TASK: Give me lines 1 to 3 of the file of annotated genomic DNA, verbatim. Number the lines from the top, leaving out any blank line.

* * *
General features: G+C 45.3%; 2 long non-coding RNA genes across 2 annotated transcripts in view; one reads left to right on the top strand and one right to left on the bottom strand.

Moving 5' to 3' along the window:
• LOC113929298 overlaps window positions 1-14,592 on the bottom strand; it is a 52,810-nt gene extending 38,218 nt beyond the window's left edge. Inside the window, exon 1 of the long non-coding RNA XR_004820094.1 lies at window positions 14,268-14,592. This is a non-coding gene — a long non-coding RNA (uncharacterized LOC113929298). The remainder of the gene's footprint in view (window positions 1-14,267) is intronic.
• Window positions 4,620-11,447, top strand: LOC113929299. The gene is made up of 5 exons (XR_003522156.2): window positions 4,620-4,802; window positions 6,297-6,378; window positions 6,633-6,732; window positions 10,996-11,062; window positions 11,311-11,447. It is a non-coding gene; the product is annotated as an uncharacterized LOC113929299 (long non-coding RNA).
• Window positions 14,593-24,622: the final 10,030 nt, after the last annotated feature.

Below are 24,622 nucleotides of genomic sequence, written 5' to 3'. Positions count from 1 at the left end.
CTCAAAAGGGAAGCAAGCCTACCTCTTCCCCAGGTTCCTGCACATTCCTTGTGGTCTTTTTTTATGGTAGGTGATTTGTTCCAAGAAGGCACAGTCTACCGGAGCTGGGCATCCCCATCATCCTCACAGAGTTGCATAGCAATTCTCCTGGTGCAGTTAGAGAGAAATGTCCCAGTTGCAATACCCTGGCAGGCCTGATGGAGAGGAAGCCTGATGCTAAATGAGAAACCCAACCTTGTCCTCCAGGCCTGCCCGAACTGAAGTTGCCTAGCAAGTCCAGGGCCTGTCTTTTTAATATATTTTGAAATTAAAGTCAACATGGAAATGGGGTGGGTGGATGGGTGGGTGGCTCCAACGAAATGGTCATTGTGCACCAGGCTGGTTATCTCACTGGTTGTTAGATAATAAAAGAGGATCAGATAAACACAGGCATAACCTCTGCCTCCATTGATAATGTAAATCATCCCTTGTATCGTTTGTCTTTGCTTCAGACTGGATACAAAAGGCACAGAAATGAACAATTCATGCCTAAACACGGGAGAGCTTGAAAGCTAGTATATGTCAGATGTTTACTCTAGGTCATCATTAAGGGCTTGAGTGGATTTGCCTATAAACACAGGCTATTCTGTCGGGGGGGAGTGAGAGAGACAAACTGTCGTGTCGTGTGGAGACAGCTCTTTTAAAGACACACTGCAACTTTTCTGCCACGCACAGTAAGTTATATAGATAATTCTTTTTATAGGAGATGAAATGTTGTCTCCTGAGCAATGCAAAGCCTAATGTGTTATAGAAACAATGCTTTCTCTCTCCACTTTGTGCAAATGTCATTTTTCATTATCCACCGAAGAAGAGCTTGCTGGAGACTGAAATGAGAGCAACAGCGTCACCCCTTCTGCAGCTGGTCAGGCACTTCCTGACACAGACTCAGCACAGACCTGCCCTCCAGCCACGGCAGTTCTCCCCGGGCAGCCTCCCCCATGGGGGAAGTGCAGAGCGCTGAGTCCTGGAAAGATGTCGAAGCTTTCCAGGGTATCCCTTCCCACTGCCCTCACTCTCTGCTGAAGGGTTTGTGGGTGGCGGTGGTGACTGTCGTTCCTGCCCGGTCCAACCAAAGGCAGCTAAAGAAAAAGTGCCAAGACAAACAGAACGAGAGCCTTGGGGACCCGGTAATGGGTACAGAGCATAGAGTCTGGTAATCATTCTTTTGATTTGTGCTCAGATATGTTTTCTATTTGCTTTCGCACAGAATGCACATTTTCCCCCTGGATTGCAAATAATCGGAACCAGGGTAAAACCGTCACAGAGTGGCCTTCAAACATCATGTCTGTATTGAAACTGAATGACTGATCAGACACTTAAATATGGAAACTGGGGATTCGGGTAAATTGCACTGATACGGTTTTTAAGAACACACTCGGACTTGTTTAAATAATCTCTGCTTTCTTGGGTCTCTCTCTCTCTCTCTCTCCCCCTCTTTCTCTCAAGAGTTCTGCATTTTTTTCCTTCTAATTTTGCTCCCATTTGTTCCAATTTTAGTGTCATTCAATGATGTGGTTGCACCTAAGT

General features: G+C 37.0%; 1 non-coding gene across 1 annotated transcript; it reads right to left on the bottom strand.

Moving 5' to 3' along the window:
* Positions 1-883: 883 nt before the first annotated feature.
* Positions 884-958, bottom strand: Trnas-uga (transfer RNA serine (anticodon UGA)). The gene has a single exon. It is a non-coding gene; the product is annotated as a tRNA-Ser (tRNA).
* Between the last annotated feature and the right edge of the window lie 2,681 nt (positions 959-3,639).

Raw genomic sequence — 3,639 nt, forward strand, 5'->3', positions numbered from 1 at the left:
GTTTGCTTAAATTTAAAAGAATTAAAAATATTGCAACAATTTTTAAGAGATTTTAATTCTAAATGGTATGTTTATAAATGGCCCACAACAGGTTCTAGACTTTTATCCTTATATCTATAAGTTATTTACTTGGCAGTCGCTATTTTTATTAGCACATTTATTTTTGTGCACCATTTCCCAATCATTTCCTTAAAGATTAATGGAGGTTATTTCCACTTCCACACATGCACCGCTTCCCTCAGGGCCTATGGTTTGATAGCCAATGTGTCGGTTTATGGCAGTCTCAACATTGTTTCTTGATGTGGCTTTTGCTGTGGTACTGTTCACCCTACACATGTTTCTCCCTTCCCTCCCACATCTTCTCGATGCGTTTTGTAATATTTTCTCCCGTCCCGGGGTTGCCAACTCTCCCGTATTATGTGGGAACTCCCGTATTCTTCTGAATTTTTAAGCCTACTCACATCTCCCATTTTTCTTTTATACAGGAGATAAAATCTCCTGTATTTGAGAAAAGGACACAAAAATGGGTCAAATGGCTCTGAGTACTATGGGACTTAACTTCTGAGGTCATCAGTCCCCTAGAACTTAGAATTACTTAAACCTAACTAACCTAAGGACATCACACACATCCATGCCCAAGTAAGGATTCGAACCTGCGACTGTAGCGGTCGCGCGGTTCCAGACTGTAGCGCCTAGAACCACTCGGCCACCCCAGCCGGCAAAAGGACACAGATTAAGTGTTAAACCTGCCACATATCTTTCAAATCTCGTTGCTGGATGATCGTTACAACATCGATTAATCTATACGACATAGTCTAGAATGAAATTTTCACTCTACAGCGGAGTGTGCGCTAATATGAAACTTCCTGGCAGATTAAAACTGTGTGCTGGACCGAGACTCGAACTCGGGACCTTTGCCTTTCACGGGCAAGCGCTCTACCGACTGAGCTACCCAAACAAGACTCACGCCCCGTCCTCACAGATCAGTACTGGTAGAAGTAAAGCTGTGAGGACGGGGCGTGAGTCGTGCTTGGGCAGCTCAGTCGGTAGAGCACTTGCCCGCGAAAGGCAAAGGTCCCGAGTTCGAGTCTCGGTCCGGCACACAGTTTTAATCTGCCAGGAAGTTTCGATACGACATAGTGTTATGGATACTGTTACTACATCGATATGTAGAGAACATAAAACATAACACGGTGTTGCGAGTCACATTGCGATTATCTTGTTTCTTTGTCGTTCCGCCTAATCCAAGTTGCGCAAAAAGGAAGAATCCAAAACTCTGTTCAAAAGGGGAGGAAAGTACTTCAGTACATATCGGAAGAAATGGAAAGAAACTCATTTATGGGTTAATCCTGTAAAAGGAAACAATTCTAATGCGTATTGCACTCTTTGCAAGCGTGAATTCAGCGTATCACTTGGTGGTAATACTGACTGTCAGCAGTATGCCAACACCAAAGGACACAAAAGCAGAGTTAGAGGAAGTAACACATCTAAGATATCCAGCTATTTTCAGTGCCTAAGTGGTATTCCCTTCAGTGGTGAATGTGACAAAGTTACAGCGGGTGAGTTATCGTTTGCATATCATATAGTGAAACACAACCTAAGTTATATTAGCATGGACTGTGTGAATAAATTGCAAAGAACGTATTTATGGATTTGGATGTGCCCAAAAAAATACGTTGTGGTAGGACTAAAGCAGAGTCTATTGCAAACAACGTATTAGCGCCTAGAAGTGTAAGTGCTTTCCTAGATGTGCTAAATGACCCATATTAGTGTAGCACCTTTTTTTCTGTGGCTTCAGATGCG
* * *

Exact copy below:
General features: G+C 45.3%; 2 long non-coding RNA genes across 2 annotated transcripts in view; one reads left to right on the top strand and one right to left on the bottom strand.

Moving 5' to 3' along the window:
• LOC113929298 overlaps window positions 1-14,592 on the bottom strand; it is a 52,810-nt gene extending 38,218 nt beyond the window's left edge. Inside the window, exon 1 of the long non-coding RNA XR_004820094.1 lies at window positions 14,268-14,592. This is a non-coding gene — a long non-coding RNA (uncharacterized LOC113929298). The remainder of the gene's footprint in view (window positions 1-14,267) is intronic.